10 Myths About Scuba Diving
Malaysia has some of the best underwater life in the world. It's such a pity that only a small number of Malaysians are certified divers. Below are some of the misconceptions that Malaysian usually have of the sport. Let's debunk it together!
1. You need to be certified to dive
This statement is only partly true. There's a new program called Discover Scuba Diving (DSD) which specifically cater to people who wants to try diving but either they're not sure whether scuba diving is the sport for them or they simply do not have the time to undergo the whole course.
Under DSD, participants will be taught all the basic skills of diving like clearing your mask and some simple hand signal. In fact, on my first dive lesson was done together with DSD participants. So yea... you guys saw the same thing as me!
2. Scuba Diving is only for good swimmer
Well of course you should know how to swim how else would you be comfortable jumping into the water in the middle of the sea! But diving doesn’t require you to be an advanced swimmer with super athletic stamina.
One only need to demonstrate basic water skills such as:
- Swim 200 metres/yards (or 300 metres/yards in mask, fins and snorkel) without stopping. There is no time limit for this, and you may use any swimming strokes you want.
- Float and tread water for 10 minutes, again using any methods you want.
These are all the skills you need... Easy Peasy!
3. Need a lot of time to get certified
You will be surprise how little time you need to invest to get certified. A major misconception is that all scuba lessons need to be done in a pool, requiring hours of training. WRONG!
I finished my course in 3 days 2 nights. Scuba lessons do not necessarily be done in a pool. I done mine on a beach. Just book a holiday at any dive resort and undergo your course there. Simple isn't it?!
But if you can't afford 3 days 2 nights, you can first have the training in a pool near where you stay. But you'll still need to undergo at least 4 open water dives, usually done in open sea.
4. I'm claustrophobic. I can't dive.
Scuba diving does involve the use of a breathing apparatus and dive gear that some may consider restrictive. But if you were to overcome this, considering the wide open ocean you dive in, claustrophobia shouldn’t stop you from trying this sport. People who are claustrophobic however should ideally dive in clearer waters with good visibility.
5. What if there's a shark?!
Let’s just say your chances of getting hit by lightning, dying of a wasp, bee or snake bite are a lot more than becoming a shark’s supper. Last year, more people died from taking selfies than shark attacks! So stop being paranoid!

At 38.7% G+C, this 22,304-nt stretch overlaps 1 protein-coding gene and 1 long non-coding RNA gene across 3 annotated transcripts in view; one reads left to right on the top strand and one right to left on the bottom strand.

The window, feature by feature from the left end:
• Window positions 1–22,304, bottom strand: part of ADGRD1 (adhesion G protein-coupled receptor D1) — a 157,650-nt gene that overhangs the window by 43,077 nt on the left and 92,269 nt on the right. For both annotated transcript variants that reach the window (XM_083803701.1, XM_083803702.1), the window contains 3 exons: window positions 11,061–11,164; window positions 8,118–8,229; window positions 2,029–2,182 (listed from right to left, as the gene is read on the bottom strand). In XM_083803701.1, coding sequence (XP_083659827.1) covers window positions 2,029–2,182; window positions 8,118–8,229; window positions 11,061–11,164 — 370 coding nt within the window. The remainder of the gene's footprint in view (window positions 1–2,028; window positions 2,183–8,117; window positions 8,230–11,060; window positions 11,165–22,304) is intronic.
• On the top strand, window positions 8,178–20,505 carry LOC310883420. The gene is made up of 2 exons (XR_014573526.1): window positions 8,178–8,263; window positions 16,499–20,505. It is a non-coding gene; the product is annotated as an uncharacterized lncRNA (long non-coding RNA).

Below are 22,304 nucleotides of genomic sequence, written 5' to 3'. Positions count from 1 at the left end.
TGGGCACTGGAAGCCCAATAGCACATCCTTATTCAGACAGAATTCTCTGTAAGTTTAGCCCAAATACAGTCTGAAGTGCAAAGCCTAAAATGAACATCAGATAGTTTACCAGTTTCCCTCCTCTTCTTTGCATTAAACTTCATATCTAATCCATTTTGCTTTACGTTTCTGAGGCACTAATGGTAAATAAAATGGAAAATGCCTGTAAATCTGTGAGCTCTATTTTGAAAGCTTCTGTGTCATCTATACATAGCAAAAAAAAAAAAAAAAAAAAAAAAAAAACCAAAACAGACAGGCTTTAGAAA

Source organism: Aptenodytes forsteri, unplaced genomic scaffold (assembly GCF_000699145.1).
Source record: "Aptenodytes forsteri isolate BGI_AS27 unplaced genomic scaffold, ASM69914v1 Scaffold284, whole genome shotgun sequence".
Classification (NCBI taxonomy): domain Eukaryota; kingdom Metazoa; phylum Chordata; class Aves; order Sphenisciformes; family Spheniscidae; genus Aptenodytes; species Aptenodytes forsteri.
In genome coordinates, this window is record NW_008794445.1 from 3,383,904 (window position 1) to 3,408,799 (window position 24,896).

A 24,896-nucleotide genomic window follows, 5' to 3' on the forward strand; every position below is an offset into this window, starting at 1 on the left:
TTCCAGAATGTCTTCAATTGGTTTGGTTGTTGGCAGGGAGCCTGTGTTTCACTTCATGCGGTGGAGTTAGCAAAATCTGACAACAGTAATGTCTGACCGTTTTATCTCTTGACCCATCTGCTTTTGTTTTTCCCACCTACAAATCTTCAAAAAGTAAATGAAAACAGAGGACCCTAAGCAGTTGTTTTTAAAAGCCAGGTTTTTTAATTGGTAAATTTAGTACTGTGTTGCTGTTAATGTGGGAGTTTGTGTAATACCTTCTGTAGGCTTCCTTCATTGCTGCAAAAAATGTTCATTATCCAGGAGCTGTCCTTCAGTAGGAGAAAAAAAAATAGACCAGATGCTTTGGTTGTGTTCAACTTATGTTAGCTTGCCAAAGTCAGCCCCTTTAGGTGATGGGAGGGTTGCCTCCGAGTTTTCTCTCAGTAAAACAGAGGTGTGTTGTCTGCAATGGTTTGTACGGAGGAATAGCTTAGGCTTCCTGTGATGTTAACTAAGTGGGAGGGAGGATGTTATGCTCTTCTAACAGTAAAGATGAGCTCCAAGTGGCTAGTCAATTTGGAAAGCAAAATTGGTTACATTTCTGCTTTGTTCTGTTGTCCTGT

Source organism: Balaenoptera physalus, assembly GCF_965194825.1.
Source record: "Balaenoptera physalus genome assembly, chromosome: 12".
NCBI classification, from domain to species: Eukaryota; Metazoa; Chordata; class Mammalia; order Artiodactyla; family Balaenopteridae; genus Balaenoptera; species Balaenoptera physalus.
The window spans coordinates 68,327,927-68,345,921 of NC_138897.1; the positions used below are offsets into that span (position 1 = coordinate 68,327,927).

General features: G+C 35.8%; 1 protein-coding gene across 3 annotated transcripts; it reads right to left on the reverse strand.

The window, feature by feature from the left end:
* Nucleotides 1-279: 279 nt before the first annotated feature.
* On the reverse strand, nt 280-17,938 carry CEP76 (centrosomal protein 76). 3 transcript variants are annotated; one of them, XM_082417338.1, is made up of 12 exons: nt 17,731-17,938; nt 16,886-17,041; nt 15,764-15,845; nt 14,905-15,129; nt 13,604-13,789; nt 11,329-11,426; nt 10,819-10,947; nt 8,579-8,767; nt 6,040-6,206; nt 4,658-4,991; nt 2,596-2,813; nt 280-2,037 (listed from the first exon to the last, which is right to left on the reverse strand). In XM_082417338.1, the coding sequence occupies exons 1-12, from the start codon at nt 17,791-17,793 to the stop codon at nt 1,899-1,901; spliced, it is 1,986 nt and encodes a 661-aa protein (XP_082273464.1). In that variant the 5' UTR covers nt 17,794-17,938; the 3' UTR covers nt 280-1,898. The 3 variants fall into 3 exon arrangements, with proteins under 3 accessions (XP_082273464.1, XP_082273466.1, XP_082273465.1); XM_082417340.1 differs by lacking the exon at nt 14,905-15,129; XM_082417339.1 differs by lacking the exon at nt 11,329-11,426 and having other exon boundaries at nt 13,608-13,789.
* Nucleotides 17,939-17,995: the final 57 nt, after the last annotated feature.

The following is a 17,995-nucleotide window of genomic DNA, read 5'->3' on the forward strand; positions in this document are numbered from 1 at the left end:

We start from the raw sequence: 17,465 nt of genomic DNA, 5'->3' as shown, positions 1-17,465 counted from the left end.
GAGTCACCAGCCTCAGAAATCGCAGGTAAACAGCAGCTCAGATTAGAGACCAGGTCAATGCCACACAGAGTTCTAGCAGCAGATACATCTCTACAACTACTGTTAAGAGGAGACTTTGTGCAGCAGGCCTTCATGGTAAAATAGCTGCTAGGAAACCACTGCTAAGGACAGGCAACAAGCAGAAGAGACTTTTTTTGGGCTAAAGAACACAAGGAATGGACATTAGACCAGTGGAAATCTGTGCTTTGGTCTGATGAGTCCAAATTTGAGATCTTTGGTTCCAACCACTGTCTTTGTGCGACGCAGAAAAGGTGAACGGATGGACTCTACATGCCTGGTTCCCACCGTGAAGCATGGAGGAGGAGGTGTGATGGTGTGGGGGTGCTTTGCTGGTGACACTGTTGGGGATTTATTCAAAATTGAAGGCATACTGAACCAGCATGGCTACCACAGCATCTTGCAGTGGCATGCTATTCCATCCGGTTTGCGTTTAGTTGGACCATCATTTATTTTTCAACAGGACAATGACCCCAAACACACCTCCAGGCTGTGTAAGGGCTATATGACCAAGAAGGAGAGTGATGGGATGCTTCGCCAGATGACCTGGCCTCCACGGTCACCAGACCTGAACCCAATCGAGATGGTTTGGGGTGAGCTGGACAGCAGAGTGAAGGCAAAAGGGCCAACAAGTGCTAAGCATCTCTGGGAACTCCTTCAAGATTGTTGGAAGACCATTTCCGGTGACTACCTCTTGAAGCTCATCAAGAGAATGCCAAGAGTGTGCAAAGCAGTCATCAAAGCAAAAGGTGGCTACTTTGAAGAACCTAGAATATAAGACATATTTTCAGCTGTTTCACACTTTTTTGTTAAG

In fact, sharks are one of the most majestic animals that I've ever encountered. I love diving with sharks!
6. I need to travel to a far and exotic locale in order to dive.
This is simply not true. In fact, some of the best dive spot can be found in Malaysia. Sipadan is consistently ranked among the top dive spot in the world! Nearer to Johor Bahru, one can choose to dive at Pulau Tioman or Pulau Sibu, all accessible from Mersing.
Read also: Island Hopping Johor
7. If you have vision problems, you’ll be blind underwater and can’t scuba dive!
Did you know that your vision is actually clearer and objects appear bigger underwater? This is due to the natural magnifying characteristics of water. If you have minor vision problems, being able to see properly underwater won’t be an issue.
For those with more serious vision problems, you can wear soft contact lenses during your dive. You can also get a prescription dive mask or a mask with corrective lenses.
8. Snorkeling and Scuba Diving are equally as good!
Don't get me wrong. I like to snorkel — floating around on the surface peering down on the reef from above is a great way to spend time between dives. But just as good? No way! Not if you like action.
Snorkeling is like watching football from a seat that is far from the pitch (the cheapest and lousiest seat). While scuba diving gets you up close with the players, sometimes even taking part in the game itself!
9. Scuba diving will cause your eardrum to explode!
One of the first skill you'll learn during your class is how to equalize properly underwater. Divers usually descend slowly into the water, equalizing at the same time. If you follow all the instruction, you should be totally fine!
10. Scuba diving uses expensive air
Another misconception is that scuba diving uses special air that is expensive. In fact, the air used for recreational diving is just normal compressed air (air that is highly compressed). Unless, you're going for technical diving or you wanna stay longer in water, nitrox (enriched air) will not be necessary. Also, the use of nitrox requires special training and certification.